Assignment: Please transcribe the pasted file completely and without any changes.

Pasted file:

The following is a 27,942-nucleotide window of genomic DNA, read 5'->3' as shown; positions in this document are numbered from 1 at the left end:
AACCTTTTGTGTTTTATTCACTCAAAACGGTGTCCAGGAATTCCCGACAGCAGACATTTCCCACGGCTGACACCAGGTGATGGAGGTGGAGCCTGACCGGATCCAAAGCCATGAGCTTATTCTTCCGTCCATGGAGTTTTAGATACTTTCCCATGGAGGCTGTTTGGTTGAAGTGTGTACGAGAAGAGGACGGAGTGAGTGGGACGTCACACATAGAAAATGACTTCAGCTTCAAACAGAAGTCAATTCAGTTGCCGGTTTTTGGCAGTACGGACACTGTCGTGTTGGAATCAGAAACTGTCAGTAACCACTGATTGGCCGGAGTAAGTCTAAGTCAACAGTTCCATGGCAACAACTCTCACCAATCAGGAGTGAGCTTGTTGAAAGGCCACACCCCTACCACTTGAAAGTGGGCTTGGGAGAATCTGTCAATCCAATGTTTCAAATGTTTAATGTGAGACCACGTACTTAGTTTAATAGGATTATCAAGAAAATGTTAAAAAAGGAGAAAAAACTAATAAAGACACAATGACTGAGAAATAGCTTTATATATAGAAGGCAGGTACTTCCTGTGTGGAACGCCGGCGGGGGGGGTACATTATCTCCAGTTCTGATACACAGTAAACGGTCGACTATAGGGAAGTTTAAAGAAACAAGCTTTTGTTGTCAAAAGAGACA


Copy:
The following is a 27,942-nucleotide window of genomic DNA, read 5'->3' as shown; positions in this document are numbered from 1 at the left end:
AACCTTTTGTGTTTTATTCACTCAAAACGGTGTCCAGGAATTCCCGACAGCAGACATTTCCCACGGCTGACACCAGGTGATGGAGGTGGAGCCTGACCGGATCCAAAGCCATGAGCTTATTCTTCCGTCCATGGAGTTTTAGATACTTTCCCATGGAGGCTGTTTGGTTGAAGTGTGTACGAGAAGAGGACGGAGTGAGTGGGACGTCACACATAGAAAATGACTTCAGCTTCAAACAGAAGTCAATTCAGTTGCCGGTTTTTGGCAGTACGGACACTGTCGTGTTGGAATCAGAAACTGTCAGTAACCACTGATTGGCCGGAGTAAGTCTAAGTCAACAGTTCCATGGCAACAACTCTCACCAATCAGGAGTGAGCTTGTTGAAAGGCCACACCCCTACCACTTGAAAGTGGGCTTGGGAGAATCTGTCAATCCAATGTTTCAAATGTTTAATGTGAGACCACGTACTTAGTTTAATAGGATTATCAAGAAAATGTTAAAAAAGGAGAAAAAACTAATAAAGACACAATGACTGAGAAATAGCTTTATATATAGAAGGCAGGTACTTCCTGTGTGGAACGCCGGCGGGGGGGGTACATTATCTCCAGTTCTGATACACAGTAAACGGTCGACTATAGGGAAGTTTAAAGAAACAAGCTTTTGTTGTCAAAAGAGACA